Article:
Oklahoma State Senate passes bill prohibiting release of audio/video showing law enforcement officers dying in line of duty

Oklahoma Politics

OKLAHOMA CITY (KFOR) – The Oklahoma State Senate passed a bill Thursday that prohibits the release of audio or video that shows an officer dying in the line of duty unless a court finds that there is a compelling reason the material should be released in specific cases.

Senate Bill 968 was written by Sen. John Haste, R-Broken Arrow.

“This is about protecting the dignity of our fallen heroes.  Once these images are released, they are out there forever. The family and fellow officers are retraumatized, and it can actually cause problems with prosecuting the case—jury selection is one example of that,” Haste said.  “The video would still be available to be viewed by family members, and of course prosecutors and defense attorneys, and if a court rules there is a compelling reason, the video could still be released.  But in most cases, I believe there is simply no justification for releasing these recordings.”

Senate Bill 968 prohibits the release of audio/video of an officer dying in the line of duty, as well as events leading to the officer’s death. However, such a video can be released if a court finds that either public interest or individual interest outweighs the reason for denial, a Senate Communications Division news release states.

Haste said he was contacted by the Tulsa County Sheriff’s Office officials and Tulsa Police Chief Wendell Franklin about amending Oklahoma law to prevent such audio and video from being released, according to the news release.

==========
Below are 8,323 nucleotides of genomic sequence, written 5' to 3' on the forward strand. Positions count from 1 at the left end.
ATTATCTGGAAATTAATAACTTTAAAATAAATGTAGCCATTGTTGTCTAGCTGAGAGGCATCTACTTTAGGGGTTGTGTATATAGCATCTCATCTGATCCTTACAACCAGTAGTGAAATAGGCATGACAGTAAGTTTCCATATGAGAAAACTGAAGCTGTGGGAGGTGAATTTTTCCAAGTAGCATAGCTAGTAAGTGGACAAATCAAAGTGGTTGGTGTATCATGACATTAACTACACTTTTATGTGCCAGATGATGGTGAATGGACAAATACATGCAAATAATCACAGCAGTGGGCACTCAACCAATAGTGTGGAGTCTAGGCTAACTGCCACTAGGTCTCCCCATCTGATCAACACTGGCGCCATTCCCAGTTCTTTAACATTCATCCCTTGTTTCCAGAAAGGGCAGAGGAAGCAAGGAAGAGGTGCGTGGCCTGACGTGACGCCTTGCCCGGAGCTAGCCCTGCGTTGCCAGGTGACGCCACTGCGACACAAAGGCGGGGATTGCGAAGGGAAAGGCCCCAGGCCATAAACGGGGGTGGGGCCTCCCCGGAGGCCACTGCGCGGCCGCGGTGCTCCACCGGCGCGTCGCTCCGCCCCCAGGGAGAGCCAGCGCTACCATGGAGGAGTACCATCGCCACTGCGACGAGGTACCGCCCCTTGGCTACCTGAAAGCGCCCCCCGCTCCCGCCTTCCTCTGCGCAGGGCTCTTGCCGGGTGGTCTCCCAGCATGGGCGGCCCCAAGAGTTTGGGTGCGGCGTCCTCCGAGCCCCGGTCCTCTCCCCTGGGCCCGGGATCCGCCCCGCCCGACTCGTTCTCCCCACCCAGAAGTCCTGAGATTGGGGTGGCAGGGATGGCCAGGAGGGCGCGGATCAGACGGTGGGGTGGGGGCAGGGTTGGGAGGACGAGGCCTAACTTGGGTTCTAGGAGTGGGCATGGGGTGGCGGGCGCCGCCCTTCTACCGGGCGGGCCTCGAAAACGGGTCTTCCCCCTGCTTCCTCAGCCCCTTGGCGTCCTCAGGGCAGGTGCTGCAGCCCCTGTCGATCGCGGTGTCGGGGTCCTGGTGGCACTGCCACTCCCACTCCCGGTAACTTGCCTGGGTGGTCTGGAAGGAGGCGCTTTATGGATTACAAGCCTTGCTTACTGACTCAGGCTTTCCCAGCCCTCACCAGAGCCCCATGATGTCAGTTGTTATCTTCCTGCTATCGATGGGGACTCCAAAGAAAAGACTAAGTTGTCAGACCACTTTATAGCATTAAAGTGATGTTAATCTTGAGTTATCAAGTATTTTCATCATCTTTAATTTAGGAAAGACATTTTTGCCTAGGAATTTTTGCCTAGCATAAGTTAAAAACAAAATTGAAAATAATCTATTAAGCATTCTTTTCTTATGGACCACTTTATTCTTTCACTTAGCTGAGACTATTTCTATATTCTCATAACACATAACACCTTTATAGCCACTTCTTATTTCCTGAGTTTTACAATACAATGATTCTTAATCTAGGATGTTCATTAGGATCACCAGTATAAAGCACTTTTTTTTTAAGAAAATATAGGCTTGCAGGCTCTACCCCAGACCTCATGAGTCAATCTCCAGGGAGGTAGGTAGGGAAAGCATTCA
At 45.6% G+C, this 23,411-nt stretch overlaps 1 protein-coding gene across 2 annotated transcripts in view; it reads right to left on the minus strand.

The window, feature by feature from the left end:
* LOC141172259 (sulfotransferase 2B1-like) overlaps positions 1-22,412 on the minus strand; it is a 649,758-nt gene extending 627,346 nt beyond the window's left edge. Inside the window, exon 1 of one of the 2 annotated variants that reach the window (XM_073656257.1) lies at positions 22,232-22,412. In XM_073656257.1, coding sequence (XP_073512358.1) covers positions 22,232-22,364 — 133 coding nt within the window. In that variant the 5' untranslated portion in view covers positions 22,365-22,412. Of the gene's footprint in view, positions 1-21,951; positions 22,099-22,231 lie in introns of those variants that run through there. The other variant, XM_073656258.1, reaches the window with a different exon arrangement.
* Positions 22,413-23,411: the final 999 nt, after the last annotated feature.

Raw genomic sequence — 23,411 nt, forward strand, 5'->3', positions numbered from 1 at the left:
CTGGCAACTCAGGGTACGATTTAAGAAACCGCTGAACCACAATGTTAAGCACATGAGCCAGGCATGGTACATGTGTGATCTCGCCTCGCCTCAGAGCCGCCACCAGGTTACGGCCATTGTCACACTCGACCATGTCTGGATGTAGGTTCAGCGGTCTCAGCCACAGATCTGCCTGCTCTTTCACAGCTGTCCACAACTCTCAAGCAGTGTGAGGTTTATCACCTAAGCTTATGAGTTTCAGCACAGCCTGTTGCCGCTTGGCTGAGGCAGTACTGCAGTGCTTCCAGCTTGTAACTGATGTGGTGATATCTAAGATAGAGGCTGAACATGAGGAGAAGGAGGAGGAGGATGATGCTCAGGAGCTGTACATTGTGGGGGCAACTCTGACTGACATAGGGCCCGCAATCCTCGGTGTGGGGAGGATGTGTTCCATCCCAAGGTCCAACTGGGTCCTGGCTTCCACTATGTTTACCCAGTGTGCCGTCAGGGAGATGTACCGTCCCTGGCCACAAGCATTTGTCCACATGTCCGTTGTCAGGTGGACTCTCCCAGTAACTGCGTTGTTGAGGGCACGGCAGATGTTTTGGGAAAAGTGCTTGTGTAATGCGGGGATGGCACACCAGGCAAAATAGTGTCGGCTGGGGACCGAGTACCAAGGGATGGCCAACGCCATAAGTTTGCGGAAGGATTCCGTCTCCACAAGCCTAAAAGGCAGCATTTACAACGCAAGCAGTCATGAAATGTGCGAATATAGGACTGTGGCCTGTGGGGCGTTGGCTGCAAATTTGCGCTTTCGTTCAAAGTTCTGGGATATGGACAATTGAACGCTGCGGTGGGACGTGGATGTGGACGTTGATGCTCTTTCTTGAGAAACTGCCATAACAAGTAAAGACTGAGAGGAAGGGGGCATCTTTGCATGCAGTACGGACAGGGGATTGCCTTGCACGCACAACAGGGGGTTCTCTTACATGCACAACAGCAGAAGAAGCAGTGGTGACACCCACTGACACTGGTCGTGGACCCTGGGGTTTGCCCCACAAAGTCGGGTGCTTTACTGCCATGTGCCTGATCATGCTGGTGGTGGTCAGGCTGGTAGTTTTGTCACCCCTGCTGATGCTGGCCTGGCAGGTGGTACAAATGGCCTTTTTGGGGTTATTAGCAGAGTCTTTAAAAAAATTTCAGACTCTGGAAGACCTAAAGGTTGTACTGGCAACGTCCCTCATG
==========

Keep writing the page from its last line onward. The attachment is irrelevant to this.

The law enforcement officials were concerned about a September court ruling that forced Tulsa Police to release video of the shooting of Sgt. Craig Johnson and Officer Aurash Zarkeshan during a traffic stop last June.

Sgt. Craig Johnson and Officer Aurash Zarkeshan
Sgt. Craig Johnson and Officer Aurash Zarkeshan

Johnson and Zarkeshan pulled over David Ware, a motorist and allegedly refused to get out of his vehicle after receiving 12 orders to do so. The officers used both a stun gun and pepper spray to get Ware to comply. When Ware was out of the vehicle, he allegedly pulled out a gun and fired on the officers.

Johnson died from his wounds. Zarkeshan spent months rehabilitating from his injuries.

The bill allows for  family members of an officer killed in the line of duty to view the audio or video of the death.  It also gives prosecutors and defense attorneys the right to use such videos as evidence in a legal proceeding.

The measure next goes to the House of Representatives for further consideration.  Rep. Sheila Dills is the House principal author of SB 968.

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